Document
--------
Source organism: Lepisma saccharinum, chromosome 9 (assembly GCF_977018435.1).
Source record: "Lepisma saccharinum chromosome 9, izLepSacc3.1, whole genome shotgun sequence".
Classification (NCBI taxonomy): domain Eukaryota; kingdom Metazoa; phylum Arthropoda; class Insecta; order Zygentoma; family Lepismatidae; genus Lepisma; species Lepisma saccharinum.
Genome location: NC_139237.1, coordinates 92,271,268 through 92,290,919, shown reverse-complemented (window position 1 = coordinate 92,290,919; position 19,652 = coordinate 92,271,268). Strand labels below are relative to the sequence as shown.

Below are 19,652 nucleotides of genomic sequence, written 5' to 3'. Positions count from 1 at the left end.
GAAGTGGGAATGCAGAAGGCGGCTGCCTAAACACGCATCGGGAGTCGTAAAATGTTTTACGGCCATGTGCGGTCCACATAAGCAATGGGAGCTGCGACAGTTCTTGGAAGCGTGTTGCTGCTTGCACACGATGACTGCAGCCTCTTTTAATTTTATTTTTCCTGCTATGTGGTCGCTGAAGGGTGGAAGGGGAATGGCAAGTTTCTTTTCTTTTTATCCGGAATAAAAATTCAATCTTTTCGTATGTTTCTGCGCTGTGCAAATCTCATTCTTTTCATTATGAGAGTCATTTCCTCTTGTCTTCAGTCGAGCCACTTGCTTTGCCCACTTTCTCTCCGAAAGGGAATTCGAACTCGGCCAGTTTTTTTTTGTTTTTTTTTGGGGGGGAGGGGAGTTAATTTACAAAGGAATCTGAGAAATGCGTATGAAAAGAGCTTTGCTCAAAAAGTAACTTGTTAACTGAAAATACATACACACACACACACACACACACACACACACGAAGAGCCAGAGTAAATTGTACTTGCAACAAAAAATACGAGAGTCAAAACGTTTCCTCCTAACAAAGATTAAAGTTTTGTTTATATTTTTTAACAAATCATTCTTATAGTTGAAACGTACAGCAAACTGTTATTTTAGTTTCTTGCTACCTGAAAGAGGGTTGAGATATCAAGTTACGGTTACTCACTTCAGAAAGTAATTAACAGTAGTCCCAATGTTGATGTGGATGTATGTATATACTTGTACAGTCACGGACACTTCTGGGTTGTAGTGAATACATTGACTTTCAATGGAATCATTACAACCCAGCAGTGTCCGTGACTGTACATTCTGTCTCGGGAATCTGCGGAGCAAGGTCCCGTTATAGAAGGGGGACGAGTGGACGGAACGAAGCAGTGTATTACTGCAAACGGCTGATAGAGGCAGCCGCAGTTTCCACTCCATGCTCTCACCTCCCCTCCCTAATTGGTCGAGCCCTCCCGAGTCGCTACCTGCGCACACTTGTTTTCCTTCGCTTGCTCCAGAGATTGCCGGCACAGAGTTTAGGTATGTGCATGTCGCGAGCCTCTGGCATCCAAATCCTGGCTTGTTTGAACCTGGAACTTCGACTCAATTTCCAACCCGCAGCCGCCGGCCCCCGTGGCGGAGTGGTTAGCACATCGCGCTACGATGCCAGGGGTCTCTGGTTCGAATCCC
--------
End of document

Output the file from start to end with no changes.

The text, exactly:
Source organism: Lepisma saccharinum, chromosome 9 (assembly GCF_977018435.1).
Source record: "Lepisma saccharinum chromosome 9, izLepSacc3.1, whole genome shotgun sequence".
Classification (NCBI taxonomy): domain Eukaryota; kingdom Metazoa; phylum Arthropoda; class Insecta; order Zygentoma; family Lepismatidae; genus Lepisma; species Lepisma saccharinum.
Genome location: NC_139237.1, coordinates 92,271,268 through 92,290,919, shown reverse-complemented (window position 1 = coordinate 92,290,919; position 19,652 = coordinate 92,271,268). Strand labels below are relative to the sequence as shown.

Below are 19,652 nucleotides of genomic sequence, written 5' to 3'. Positions count from 1 at the left end.
GAAGTGGGAATGCAGAAGGCGGCTGCCTAAACACGCATCGGGAGTCGTAAAATGTTTTACGGCCATGTGCGGTCCACATAAGCAATGGGAGCTGCGACAGTTCTTGGAAGCGTGTTGCTGCTTGCACACGATGACTGCAGCCTCTTTTAATTTTATTTTTCCTGCTATGTGGTCGCTGAAGGGTGGAAGGGGAATGGCAAGTTTCTTTTCTTTTTATCCGGAATAAAAATTCAATCTTTTCGTATGTTTCTGCGCTGTGCAAATCTCATTCTTTTCATTATGAGAGTCATTTCCTCTTGTCTTCAGTCGAGCCACTTGCTTTGCCCACTTTCTCTCCGAAAGGGAATTCGAACTCGGCCAGTTTTTTTTTGTTTTTTTTTGGGGGGGAGGGGAGTTAATTTACAAAGGAATCTGAGAAATGCGTATGAAAAGAGCTTTGCTCAAAAAGTAACTTGTTAACTGAAAATACATACACACACACACACACACACACACACACACGAAGAGCCAGAGTAAATTGTACTTGCAACAAAAAATACGAGAGTCAAAACGTTTCCTCCTAACAAAGATTAAAGTTTTGTTTATATTTTTTAACAAATCATTCTTATAGTTGAAACGTACAGCAAACTGTTATTTTAGTTTCTTGCTACCTGAAAGAGGGTTGAGATATCAAGTTACGGTTACTCACTTCAGAAAGTAATTAACAGTAGTCCCAATGTTGATGTGGATGTATGTATATACTTGTACAGTCACGGACACTTCTGGGTTGTAGTGAATACATTGACTTTCAATGGAATCATTACAACCCAGCAGTGTCCGTGACTGTACATTCTGTCTCGGGAATCTGCGGAGCAAGGTCCCGTTATAGAAGGGGGACGAGTGGACGGAACGAAGCAGTGTATTACTGCAAACGGCTGATAGAGGCAGCCGCAGTTTCCACTCCATGCTCTCACCTCCCCTCCCTAATTGGTCGAGCCCTCCCGAGTCGCTACCTGCGCACACTTGTTTTCCTTCGCTTGCTCCAGAGATTGCCGGCACAGAGTTTAGGTATGTGCATGTCGCGAGCCTCTGGCATCCAAATCCTGGCTTGTTTGAACCTGGAACTTCGACTCAATTTCCAACCCGCAGCCGCCGGCCCCCGTGGCGGAGTGGTTAGCACATCGCGCTACGATGCCAGGGGTCTCTGGTTCGAATCCC